Radar News Director
Mike Manning shot to fame as a member of the cast of MTV’s The Real World: Washington, D.C., which premiered in December, 2009. During the show, Mike made the courageous decision to come out as bisexual and began a journey that has led him to become a passionate advocate for the LGBT community.
For his work on behalf of LGBT youth, on Saturday, June 11, Mike will be honored with the prestigious ‘Courage Award’ at the L.A. Gay & Lesbian Center’s Annual Pride Cocktail Party at Paramount Studios in Los Angeles.
RadarOnline.com chatted with this Colorado native about what the award means to him, his own coming out story, and his hopes for the future.
Radar: First, congratulations on being chosen to receive the Courage Award. What does courage mean to you?
Mike: In think that having courage comes from the result of desire overcoming fear. My desire to make a change and show others that the LGBT Community deserves the same rights as everyone else, is greater than my fear of the repercussions.
Radar: In addition to being honored at the event, you are also taking on the role of host and honorary chair event. Obviously, LifeWorks is near and dear to your heart. Can you explain why.
Mike: Wanting to get involved with more local LA organizations, I took a tour of the LA Gay and Lesbian Center. When I walked into their LifeWorks division and saw all that they were doing for young people, I immediately wanted to help. This demographic in particular is, in my opinion, more vulnerable than others, but also has a greater potential to turn their situations around and create a positive. At LifeWorks, you're looking at future successful members of the LGBT community. In turn, their future impact on others is immeasurable.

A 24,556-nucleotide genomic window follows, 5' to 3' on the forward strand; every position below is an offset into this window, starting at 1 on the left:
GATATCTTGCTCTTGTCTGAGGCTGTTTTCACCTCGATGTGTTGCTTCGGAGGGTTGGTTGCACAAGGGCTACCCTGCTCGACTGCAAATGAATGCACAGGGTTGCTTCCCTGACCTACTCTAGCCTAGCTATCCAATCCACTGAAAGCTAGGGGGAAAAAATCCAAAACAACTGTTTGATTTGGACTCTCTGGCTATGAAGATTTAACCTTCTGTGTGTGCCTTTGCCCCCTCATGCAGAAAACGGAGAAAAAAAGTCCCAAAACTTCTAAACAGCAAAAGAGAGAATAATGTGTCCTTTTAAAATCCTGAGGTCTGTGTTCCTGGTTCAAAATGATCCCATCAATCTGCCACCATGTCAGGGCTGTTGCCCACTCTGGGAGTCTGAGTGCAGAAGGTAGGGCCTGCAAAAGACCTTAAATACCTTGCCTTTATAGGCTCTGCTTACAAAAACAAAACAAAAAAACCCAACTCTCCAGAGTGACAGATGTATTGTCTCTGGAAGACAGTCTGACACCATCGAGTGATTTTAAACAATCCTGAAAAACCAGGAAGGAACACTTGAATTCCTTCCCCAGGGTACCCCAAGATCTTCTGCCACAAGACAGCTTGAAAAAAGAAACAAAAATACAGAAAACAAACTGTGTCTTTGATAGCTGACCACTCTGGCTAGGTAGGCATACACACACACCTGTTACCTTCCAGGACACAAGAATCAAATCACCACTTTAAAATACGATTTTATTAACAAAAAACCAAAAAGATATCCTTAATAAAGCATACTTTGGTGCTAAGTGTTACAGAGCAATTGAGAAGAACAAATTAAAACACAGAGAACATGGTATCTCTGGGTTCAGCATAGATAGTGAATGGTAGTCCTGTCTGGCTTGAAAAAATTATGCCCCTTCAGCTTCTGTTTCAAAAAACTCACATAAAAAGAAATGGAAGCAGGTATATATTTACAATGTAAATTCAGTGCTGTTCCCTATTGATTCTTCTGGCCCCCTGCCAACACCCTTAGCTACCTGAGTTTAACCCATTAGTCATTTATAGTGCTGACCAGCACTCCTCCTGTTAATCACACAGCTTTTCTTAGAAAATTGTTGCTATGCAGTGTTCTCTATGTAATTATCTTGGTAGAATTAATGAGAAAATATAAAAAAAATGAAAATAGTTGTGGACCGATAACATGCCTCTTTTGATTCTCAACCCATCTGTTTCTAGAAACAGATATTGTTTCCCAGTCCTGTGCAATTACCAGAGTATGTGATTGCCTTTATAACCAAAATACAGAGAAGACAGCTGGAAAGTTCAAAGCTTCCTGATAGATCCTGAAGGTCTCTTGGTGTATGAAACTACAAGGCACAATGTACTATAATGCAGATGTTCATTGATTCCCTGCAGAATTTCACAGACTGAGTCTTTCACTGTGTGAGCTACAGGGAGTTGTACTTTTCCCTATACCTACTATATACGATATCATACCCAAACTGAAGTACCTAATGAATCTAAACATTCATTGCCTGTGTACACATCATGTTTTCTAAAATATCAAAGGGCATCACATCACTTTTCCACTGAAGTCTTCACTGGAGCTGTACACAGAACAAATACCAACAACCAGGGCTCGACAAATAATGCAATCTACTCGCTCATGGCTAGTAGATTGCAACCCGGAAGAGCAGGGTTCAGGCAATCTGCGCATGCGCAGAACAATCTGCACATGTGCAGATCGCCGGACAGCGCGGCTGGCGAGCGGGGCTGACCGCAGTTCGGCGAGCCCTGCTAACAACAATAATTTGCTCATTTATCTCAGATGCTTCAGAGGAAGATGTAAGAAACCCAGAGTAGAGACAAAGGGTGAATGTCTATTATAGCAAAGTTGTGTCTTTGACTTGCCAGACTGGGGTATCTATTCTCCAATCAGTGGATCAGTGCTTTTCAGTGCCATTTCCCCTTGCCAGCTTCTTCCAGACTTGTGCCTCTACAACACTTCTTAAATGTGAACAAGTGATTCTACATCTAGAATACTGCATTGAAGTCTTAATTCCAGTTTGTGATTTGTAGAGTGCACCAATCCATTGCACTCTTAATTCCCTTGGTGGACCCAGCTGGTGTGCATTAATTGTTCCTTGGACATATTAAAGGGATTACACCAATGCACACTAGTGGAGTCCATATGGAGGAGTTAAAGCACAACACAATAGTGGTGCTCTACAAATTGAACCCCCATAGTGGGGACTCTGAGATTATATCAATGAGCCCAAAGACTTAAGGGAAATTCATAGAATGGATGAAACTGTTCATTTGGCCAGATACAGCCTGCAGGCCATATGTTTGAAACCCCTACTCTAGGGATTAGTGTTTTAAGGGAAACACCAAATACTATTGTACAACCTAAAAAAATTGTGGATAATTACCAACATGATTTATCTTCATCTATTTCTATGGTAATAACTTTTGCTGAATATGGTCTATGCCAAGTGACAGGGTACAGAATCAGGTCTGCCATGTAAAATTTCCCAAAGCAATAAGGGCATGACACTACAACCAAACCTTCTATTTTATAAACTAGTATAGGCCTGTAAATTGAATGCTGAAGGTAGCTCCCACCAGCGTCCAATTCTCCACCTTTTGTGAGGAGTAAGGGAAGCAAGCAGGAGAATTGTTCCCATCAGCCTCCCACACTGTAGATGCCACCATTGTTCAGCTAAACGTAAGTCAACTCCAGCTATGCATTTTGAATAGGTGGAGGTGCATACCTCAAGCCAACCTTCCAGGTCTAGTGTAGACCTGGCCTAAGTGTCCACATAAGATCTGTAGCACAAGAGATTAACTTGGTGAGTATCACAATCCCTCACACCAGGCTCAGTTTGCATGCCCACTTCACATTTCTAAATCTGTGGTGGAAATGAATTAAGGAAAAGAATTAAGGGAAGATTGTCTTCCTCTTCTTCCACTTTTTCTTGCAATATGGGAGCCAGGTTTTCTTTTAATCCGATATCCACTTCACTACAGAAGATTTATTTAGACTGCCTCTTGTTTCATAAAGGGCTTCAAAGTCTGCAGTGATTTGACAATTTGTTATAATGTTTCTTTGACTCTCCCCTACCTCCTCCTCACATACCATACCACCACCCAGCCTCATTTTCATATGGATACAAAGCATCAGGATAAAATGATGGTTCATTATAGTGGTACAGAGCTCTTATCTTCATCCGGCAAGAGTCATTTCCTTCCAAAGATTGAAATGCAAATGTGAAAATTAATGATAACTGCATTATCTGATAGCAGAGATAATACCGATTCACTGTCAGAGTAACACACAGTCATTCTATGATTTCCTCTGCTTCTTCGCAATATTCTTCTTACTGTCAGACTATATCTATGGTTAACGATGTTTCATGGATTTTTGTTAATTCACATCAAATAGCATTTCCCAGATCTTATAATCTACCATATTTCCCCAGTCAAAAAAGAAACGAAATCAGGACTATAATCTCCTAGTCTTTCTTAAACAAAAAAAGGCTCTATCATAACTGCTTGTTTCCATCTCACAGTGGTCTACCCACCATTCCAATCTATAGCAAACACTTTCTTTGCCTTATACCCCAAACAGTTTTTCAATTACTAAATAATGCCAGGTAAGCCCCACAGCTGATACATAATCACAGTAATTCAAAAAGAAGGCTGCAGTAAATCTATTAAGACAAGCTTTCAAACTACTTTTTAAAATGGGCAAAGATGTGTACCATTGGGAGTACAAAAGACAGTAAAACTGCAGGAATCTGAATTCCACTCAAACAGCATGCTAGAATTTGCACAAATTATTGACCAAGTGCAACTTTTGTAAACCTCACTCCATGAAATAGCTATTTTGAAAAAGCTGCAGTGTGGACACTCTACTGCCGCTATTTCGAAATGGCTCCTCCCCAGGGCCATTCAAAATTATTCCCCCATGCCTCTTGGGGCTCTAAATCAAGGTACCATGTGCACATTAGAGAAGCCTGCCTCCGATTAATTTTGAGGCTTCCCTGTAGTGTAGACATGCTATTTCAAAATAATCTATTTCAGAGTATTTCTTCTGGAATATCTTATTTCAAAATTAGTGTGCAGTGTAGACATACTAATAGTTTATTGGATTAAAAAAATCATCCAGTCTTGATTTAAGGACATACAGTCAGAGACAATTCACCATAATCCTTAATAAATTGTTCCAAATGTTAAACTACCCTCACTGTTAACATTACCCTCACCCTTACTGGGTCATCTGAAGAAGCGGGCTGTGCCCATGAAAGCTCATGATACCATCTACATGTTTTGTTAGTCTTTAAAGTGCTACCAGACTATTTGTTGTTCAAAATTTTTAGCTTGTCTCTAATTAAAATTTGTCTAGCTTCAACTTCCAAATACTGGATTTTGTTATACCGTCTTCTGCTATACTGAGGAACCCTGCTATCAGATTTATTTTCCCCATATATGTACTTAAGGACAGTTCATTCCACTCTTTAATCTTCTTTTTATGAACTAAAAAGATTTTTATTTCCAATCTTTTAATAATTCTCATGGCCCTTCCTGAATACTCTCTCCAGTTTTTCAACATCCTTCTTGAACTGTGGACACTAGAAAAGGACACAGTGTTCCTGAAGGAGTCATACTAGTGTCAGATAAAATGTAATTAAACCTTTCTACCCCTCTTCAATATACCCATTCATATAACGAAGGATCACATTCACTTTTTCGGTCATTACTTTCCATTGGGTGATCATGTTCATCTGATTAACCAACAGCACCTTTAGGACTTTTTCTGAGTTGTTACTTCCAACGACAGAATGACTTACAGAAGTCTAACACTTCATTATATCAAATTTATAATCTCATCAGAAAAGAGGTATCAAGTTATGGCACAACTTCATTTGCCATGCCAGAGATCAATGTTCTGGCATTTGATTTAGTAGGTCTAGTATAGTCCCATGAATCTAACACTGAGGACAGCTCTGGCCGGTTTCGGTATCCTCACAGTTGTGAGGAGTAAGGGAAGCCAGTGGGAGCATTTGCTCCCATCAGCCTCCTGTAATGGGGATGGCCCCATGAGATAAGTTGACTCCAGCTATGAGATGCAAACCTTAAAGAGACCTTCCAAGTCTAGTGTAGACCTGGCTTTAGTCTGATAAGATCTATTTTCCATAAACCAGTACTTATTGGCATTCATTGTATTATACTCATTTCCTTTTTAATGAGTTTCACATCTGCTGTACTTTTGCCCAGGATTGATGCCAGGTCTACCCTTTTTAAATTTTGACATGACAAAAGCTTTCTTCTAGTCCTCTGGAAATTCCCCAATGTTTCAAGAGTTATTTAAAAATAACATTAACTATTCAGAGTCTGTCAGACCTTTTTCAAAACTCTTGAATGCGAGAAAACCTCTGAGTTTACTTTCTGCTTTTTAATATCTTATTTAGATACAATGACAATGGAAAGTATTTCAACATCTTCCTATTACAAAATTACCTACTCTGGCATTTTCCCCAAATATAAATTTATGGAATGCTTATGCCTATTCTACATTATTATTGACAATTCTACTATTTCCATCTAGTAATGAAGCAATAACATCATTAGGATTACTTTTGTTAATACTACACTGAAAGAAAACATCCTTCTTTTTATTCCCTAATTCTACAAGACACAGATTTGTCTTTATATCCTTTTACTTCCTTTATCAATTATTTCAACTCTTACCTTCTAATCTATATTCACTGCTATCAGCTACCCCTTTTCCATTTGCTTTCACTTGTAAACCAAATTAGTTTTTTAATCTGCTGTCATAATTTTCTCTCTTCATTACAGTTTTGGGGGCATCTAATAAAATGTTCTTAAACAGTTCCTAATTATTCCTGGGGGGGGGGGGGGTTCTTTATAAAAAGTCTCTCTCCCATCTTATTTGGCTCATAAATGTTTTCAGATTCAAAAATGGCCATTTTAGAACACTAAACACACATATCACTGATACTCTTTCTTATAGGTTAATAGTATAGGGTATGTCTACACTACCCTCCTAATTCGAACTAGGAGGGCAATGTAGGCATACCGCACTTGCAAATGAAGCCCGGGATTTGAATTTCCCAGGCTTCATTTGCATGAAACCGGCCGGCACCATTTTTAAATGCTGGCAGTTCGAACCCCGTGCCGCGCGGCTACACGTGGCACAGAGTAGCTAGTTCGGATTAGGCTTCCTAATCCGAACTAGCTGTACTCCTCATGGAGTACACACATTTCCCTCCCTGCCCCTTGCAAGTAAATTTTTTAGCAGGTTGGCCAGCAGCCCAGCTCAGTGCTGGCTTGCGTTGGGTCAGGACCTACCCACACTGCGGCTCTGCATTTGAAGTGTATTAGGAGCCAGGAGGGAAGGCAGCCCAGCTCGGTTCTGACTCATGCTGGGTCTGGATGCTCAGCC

Radar: In talking to young people, I'm sure they often share with you their own-coming out stories and their family's reaction. Is there one or two of those stories that stand out?
Mike: During one of my speeches at a university last month, a young man walked out 5 minutes before my speech ended. Because the speech included references to religion, I thought that he was angry and offended. During the Q & A portion, he came back with tears in his eyes and a smile on his face. He raised his hand and shared with the group that he had just come out to parents via phone call in the hallway because of something I said, and that they were completely accepting. Out of all of the perks of traveling around and fighting for Equality, those are the most rewarding.
Radar: What would you say to young people struggling to come to terms with their sexuality?
Mike: Choose to be YOU, because everyone else is taken.
Radar: At what age did you come out?
Mike: 22, on the show.
Radar: Was there a single incident that led to your coming out?
Mike: Deciding that if I wanted the nation to accept me as I was, I had to first accept myself and show that confidence to others.
Radar: You come from a religious background, so what was your family's reaction?
Mike: Growing up I was usually the one wanting to spend more time in church and going to Youth Group with my friends, so if there were any conflict because of faith, that conflict was internal - which there was.